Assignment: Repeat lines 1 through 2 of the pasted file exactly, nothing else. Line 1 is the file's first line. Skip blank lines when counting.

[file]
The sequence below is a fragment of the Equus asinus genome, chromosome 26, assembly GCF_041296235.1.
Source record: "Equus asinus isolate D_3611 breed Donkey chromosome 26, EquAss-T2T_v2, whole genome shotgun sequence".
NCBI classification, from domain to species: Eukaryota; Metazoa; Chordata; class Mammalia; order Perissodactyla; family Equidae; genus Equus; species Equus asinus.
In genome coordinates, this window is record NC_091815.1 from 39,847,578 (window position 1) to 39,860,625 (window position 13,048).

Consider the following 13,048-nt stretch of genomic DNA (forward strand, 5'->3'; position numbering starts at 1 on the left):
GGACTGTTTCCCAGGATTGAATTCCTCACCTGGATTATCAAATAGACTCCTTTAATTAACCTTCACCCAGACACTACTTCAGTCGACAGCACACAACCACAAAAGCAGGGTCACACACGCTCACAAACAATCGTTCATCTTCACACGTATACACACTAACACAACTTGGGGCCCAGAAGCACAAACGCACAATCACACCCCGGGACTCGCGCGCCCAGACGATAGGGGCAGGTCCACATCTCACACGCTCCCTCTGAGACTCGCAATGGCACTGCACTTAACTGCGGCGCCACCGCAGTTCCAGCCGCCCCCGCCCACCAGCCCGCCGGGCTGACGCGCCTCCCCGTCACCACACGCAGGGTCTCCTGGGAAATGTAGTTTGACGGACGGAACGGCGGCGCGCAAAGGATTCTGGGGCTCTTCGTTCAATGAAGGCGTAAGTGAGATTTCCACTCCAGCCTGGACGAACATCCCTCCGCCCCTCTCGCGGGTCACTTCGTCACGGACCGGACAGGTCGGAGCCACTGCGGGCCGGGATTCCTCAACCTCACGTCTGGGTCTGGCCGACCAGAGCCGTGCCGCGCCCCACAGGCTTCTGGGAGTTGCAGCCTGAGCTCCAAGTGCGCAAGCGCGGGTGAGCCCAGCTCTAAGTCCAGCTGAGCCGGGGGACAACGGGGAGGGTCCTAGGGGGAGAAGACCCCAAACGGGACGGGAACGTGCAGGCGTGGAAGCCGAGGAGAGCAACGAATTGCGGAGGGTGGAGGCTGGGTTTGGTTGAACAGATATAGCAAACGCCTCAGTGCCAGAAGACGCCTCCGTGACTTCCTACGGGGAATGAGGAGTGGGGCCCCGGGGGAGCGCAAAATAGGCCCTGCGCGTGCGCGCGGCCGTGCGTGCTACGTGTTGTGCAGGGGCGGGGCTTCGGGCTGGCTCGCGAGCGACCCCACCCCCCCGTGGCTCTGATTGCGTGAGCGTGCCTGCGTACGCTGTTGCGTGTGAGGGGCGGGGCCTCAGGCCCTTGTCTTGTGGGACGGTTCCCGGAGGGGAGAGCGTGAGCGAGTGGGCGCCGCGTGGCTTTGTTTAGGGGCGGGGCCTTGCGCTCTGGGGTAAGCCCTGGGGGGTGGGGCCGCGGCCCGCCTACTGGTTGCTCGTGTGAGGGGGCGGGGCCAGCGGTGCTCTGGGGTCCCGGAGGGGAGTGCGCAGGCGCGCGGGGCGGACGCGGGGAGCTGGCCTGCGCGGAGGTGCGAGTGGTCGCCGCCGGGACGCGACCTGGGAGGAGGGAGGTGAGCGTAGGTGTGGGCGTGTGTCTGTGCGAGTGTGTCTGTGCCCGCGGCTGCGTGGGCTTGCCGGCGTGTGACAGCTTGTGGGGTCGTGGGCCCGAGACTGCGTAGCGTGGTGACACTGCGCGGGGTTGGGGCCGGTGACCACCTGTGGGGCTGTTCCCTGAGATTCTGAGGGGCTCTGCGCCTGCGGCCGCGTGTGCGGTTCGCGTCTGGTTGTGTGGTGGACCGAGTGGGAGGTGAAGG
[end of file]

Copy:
The sequence below is a fragment of the Equus asinus genome, chromosome 26, assembly GCF_041296235.1.
Source record: "Equus asinus isolate D_3611 breed Donkey chromosome 26, EquAss-T2T_v2, whole genome shotgun sequence".